by Jarrett Hoffman
You don’t need a deerstalker hat and a pipe to make some interesting observations about Sunday’s program from Music From The Western Reserve, which airs online at 5:00 pm.
First, there are a number of Silberschlags. Second, there are several people from the state of Maryland. Third, there are a lot of horns.
As for those first two points, Cleveland Orchestra principal horn Nathaniel Silberschlag has put together a roster that makes good use of both his family and his hometown. He’s joined by his brother Zachary (principal trumpet in the Hawaii Symphony), their father Jeffrey (a trumpeter who chairs the music department at St. Mary’s College of Maryland), and other musicians from St. Mary’s County, as well as Baltimore.
Then, Silberschlag went a step further and rounded up a gang of fellow horn players from the Kennedy Center Opera House Orchestra, National Symphony, San Francisco Opera, and Metropolitan Opera Orchestra as a way to highlight their particular brand of horns, and to provide a potentially mesmerizing send-off.
With that big roster in mind, I began my recent Zoom call with Silberschlag by asking a very simple question: how’d you make all of this happen?
“It started as a product of quarantine, actually,” the hornist said. “When the Orchestra’s season got cancelled, I went home to be with my family in Maryland, and I was there for basically five months.”
Practice-wise, that was a good thing. “When you don’t have anything on your plate, it’s easy to just put the horn in the closet, but I was very lucky. My brother and my dad are trumpet players, and my mom’s a bassoonist, so we kind of keep each other honest. It’s not like, ‘Hey, go practice,’ but if you hear someone playing, you feel like, ‘Oh man, I should go practice now.’”
You never know when someone in the house might feel the itch. “There was a moment when my brother and I were just sitting there watching football,” Silberschlag told me. “He said, ‘You know, I think I’m going to warm up.’ I said, ‘No, please, you can’t warm up because then I have to warm up!’”
In part just to make some recordings, and in part as material for the online version of their father’s summer festival at the College, a plan for the quarantine began to take shape.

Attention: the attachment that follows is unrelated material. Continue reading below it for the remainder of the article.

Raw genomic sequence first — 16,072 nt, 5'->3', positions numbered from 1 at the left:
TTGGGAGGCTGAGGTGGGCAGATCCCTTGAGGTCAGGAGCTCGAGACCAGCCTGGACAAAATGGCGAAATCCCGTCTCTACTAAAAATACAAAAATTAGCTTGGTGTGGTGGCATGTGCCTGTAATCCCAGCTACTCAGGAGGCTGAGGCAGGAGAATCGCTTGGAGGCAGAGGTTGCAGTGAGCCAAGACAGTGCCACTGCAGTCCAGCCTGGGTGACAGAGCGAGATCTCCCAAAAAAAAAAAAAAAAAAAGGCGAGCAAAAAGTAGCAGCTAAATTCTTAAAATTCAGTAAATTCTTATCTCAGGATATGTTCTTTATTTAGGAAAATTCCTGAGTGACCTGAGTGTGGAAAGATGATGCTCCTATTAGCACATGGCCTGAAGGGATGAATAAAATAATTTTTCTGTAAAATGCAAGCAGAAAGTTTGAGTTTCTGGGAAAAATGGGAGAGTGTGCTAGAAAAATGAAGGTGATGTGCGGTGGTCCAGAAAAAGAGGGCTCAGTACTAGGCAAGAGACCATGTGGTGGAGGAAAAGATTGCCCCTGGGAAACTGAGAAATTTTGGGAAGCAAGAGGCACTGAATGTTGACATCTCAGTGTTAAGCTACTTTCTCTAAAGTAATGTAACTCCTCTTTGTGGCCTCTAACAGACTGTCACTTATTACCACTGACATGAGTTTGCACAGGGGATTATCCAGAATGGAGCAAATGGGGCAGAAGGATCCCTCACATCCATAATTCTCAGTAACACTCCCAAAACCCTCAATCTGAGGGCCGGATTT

“Two of my brother’s friends are a videographer and an audio engineer,” Silberschlag said. “They had never done much with classical music — it was predominantly things like indie rock in Baltimore — but we asked if they would consider doing a couple of day-shoots. We started filming some music we wanted to play, and it kind of grew and grew until we had a lot of good content.” It’s those recordings that MFTWR audiences will hear during the majority of Sunday’s recital (more on those pieces later).
And what about all those horns?
“It’s funny,” Silberschlag said. “Quarantine has been very depressing in the grand scheme of things, but there have been some surprising gems that have come out of it.” One of those nice surprises: he and his friend Geoffrey Pilkington, principal horn of the Kennedy Center Opera House Orchestra (where Silberschlag played before getting the job in Cleveland), received a request from their former teacher at Juilliard, Julie Landsman.
“She came to us and said, ‘I want to get the Conn 8D sound out there.’” (As Silberschlag explained, that’s the model of the instrument played by hornists from his schooling — and by the horn section of The Cleveland Orchestra.) “She said that especially, there aren’t a lot of new performers nowadays playing on 8D’s — there’s not a lot of content out there.”
And so, Silberschlag and Pilkington brought their octet arrangement of Eric Whitacre’s Sleep to Landsman and five other friends and colleagues in the world of Conn 8D hornists. Together — albeit remotely — they created a performance via click track.
Before making this last point, I should note that there’s plenty of emotional variety in the program, from Saverio Mercadante’s Fantasia su “Il giuramento” to Jean-Francois Michel’s Klezmerelda and Franz Strauss’ Introduction, Theme, and Variations.
But there’s also a thread of peace and spirituality that runs from that closing Sleep back to the opening of the program, Laudatio (“Praying”) by Bernhard Krol, and through Richard Smallwood’s Total Praise and the hymn Let Us Break Bread Together.
Silberschlag agreed. “Obviously, with the state of our country and world,” he said, “I’ve been trying to give back with something meditative and healing.”
Published on ClevelandClassical.com October 6, 2020.
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